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BMC Bioinformatics. 2005; 6: 138.
Published online Jun 6, 2005. doi:  10.1186/1471-2105-6-138
PMCID: PMC1175080

libcov: A C++ bioinformatic library to manipulate protein structures, sequence alignments and phylogeny

Reviewed by Davin Butt,1 Andrew J Roger,2,3 and Christian Blouincorresponding author1,2,3

Abstract

Background

An increasing number of bioinformatics methods are considering the phylogenetic relationships between biological sequences. Implementing new methodologies using the maximum likelihood phylogenetic framework can be a time consuming task.

Results

The bioinformatics library libcov is a collection of C++ classes that provides a high and low-level interface to maximum likelihood phylogenetics, sequence analysis and a data structure for structural biological methods. libcov can be used to compute likelihoods, search tree topologies, estimate site rates, cluster sequences, manipulate tree structures and compare phylogenies for a broad selection of applications.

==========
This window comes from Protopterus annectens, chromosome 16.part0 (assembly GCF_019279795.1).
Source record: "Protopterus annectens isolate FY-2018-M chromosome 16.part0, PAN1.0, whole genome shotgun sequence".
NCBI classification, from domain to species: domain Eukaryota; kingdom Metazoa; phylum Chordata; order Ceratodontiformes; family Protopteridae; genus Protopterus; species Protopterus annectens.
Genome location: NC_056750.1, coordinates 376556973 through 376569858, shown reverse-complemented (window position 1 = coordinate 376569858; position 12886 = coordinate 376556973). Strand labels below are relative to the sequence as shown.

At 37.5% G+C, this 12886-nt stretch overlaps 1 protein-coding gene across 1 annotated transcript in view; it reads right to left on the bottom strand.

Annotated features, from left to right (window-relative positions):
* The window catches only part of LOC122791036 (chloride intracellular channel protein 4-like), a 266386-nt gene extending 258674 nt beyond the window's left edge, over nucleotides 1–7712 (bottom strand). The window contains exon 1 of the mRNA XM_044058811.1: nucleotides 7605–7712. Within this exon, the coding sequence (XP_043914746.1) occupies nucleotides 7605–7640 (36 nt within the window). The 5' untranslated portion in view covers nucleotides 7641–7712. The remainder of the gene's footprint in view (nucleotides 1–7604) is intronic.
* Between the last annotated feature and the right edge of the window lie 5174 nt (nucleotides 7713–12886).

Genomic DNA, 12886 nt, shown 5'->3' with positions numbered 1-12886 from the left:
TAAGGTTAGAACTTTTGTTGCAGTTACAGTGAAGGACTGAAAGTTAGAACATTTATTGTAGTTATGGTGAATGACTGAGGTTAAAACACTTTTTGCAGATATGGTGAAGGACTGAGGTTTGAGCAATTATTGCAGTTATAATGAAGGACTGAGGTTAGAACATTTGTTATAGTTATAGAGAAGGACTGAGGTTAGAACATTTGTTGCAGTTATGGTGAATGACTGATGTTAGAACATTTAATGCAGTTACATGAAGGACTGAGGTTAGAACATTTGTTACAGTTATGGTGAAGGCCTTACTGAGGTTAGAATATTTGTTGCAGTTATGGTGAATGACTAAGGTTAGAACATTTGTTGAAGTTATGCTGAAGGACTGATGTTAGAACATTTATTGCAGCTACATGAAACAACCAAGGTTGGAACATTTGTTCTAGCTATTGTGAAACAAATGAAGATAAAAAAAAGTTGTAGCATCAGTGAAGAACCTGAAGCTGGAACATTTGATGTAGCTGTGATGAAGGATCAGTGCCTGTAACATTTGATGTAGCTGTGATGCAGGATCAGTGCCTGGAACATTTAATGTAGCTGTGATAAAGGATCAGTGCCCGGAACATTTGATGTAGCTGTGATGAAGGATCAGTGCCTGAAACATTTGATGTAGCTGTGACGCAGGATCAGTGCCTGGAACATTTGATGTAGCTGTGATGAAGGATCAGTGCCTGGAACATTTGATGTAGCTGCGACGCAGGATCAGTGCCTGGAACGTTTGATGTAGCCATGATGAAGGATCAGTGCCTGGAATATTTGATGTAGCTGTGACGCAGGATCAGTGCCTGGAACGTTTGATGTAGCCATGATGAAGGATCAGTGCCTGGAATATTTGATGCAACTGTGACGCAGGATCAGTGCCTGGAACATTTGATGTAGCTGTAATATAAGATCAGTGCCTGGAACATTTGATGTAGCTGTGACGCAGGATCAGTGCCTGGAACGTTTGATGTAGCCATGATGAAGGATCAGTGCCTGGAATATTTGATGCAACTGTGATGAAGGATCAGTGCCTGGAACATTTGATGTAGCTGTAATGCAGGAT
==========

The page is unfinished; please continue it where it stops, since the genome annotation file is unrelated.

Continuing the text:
Conclusion

Using this library, it is possible to rapidly prototype applications that use the sophistication of phylogenetic likelihoods without getting involved in a major software engineering project. libcov is thus a potentially valuable building block to develop in-house methodologies in the field of protein phylogenetics.

Background

With the development of genomics, research in biology and systems biology is becoming increasingly data-driven. The feedback between available data and hypotheses has accelerated the pace at which innovative ideas are generated. Life scientists are in a position to design novel methodologies but do not necessarily have the in-house skills to produce software implementations. Simple methods, made of complex building blocks such as maximum likelihood calculations, require major software development projects before they can be prototyped. The use of libraries can help to rapidly prototype software implementations.

We present libcov, an object-oriented library to perform phylogenetic inference and the manipulation of protein sequences and structures. The library is written in C++, is compliant with the GNU standards and packaged as a dynamic library that can be installed on most Unix distributions (including MacOS X).